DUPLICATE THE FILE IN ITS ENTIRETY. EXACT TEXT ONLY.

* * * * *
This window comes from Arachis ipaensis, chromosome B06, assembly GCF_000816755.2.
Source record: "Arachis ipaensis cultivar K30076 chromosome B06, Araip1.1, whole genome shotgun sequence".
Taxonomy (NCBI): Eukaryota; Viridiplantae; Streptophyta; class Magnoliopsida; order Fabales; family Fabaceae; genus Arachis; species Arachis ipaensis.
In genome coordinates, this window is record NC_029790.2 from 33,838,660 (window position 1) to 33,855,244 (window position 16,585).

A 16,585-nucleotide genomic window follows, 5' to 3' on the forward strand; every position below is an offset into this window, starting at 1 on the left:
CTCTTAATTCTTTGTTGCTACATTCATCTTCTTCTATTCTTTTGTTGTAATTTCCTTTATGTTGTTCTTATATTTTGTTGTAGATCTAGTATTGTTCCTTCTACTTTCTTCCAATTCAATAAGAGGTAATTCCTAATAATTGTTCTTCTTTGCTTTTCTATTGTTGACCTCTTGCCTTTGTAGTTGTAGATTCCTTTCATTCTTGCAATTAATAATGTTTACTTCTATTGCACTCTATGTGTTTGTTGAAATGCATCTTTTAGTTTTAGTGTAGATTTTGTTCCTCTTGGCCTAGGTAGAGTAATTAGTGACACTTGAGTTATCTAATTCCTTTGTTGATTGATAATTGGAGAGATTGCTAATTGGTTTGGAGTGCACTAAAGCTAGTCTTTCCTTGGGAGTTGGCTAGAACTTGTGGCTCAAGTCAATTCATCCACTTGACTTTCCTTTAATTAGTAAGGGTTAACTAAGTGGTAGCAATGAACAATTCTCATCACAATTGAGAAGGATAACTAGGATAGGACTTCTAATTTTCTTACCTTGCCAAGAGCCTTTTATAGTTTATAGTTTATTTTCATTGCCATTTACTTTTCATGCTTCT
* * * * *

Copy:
This window comes from Arachis ipaensis, chromosome B06, assembly GCF_000816755.2.
Source record: "Arachis ipaensis cultivar K30076 chromosome B06, Araip1.1, whole genome shotgun sequence".
Taxonomy (NCBI): Eukaryota; Viridiplantae; Streptophyta; class Magnoliopsida; order Fabales; family Fabaceae; genus Arachis; species Arachis ipaensis.
In genome coordinates, this window is record NC_029790.2 from 33,838,660 (window position 1) to 33,855,244 (window position 16,585).

A 16,585-nucleotide genomic window follows, 5' to 3' on the forward strand; every position below is an offset into this window, starting at 1 on the left:
CTCTTAATTCTTTGTTGCTACATTCATCTTCTTCTATTCTTTTGTTGTAATTTCCTTTATGTTGTTCTTATATTTTGTTGTAGATCTAGTATTGTTCCTTCTACTTTCTTCCAATTCAATAAGAGGTAATTCCTAATAATTGTTCTTCTTTGCTTTTCTATTGTTGACCTCTTGCCTTTGTAGTTGTAGATTCCTTTCATTCTTGCAATTAATAATGTTTACTTCTATTGCACTCTATGTGTTTGTTGAAATGCATCTTTTAGTTTTAGTGTAGATTTTGTTCCTCTTGGCCTAGGTAGAGTAATTAGTGACACTTGAGTTATCTAATTCCTTTGTTGATTGATAATTGGAGAGATTGCTAATTGGTTTGGAGTGCACTAAAGCTAGTCTTTCCTTGGGAGTTGGCTAGAACTTGTGGCTCAAGTCAATTCATCCACTTGACTTTCCTTTAATTAGTAAGGGTTAACTAAGTGGTAGCAATGAACAATTCTCATCACAATTGAGAAGGATAACTAGGATAGGACTTCTAATTTTCTTACCTTGCCAAGAGCCTTTTATAGTTTATAGTTTATTTTCATTGCCATTTACTTTTCATGCTTCT